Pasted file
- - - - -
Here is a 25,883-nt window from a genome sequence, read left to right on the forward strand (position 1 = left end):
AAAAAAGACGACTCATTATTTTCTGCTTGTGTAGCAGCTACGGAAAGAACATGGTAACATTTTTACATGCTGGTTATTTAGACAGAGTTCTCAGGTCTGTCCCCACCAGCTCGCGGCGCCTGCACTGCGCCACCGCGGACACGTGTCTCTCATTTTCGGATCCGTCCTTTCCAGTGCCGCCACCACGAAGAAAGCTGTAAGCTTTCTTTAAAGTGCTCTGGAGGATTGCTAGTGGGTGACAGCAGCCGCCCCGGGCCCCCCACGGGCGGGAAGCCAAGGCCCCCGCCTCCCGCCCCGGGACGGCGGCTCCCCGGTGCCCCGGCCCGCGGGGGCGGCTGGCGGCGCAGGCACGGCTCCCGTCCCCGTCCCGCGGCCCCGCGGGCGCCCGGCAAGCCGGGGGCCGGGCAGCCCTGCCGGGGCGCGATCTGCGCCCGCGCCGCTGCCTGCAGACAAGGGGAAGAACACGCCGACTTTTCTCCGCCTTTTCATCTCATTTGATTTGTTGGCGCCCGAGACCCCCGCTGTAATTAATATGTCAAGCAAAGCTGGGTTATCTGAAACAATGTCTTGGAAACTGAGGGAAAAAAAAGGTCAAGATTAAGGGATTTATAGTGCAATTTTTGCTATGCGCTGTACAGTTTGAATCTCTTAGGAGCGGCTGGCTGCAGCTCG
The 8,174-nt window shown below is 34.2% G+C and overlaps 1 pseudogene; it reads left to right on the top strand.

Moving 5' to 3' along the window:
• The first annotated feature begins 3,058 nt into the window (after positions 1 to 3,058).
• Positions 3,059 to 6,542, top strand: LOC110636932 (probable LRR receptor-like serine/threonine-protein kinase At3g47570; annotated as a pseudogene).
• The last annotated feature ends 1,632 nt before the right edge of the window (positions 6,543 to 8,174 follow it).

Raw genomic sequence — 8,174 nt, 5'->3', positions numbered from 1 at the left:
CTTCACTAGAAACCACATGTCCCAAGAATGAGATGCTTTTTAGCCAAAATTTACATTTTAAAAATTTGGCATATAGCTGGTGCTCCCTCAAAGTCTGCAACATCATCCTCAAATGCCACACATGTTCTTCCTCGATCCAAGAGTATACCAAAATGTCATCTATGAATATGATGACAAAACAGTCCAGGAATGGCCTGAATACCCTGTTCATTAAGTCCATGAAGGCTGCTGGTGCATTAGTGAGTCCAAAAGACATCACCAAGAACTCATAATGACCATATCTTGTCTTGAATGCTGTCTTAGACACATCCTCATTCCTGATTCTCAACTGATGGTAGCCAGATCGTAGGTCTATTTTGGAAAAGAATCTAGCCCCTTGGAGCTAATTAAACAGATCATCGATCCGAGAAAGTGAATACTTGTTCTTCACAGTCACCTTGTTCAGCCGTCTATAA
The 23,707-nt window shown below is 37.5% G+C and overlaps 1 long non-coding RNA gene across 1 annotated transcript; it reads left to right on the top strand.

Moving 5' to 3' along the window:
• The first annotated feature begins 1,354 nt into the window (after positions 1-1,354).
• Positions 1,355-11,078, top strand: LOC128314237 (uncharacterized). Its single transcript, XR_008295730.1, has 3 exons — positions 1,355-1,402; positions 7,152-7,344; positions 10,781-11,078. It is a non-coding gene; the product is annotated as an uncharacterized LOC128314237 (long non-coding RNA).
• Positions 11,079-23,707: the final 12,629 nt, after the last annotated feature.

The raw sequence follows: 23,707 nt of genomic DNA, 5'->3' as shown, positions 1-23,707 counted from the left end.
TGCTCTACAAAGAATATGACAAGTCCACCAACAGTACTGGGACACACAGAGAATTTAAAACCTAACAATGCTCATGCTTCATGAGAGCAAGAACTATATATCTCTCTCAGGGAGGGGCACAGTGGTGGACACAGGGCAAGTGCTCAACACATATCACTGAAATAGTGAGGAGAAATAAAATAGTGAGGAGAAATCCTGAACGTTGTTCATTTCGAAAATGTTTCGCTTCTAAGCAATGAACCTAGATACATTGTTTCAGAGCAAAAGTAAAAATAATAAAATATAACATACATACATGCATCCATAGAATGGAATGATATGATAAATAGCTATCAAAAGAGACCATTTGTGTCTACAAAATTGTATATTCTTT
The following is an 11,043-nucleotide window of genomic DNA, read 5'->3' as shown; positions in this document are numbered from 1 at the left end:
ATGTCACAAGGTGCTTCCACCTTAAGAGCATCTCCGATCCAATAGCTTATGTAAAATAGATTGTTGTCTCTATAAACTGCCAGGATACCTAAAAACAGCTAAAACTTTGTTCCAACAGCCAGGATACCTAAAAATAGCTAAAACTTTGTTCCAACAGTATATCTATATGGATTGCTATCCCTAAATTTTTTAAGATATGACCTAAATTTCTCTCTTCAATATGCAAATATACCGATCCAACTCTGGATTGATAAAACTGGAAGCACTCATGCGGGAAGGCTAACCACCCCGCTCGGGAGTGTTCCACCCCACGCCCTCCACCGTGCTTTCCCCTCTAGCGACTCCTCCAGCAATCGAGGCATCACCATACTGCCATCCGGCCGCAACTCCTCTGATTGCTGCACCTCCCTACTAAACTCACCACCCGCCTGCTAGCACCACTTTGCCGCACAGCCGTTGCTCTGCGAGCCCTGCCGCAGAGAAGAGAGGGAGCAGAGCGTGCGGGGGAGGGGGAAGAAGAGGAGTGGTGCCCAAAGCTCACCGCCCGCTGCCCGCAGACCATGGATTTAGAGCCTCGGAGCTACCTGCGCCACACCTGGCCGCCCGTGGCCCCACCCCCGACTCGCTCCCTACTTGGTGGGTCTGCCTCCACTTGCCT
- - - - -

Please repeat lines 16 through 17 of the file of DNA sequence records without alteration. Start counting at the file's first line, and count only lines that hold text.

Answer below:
TGCTCTACAAAGAATATGACAAGTCCACCAACAGTACTGGGACACACAGAGAATTTAAAACCTAACAATGCTCATGCTTCATGAGAGCAAGAACTATATATCTCTCTCAGGGAGGGGCACAGTGGTGGACACAGGGCAAGTGCTCAACACATATCACTGAAATAGTGAGGAGAAATAAAATAGTGAGGAGAAATCCTGAACGTTGTTCATTTCGAAAATGTTTCGCTTCTAAGCAATGAACCTAGATACATTGTTTCAGAGCAAAAGTAAAAATAATAAAATATAACATACATACATGCATCCATAGAATGGAATGATATGATAAATAGCTATCAAAAGAGACCATTTGTGTCTACAAAATTGTATATTCTTT
The following is an 11,043-nucleotide window of genomic DNA, read 5'->3' as shown; positions in this document are numbered from 1 at the left end: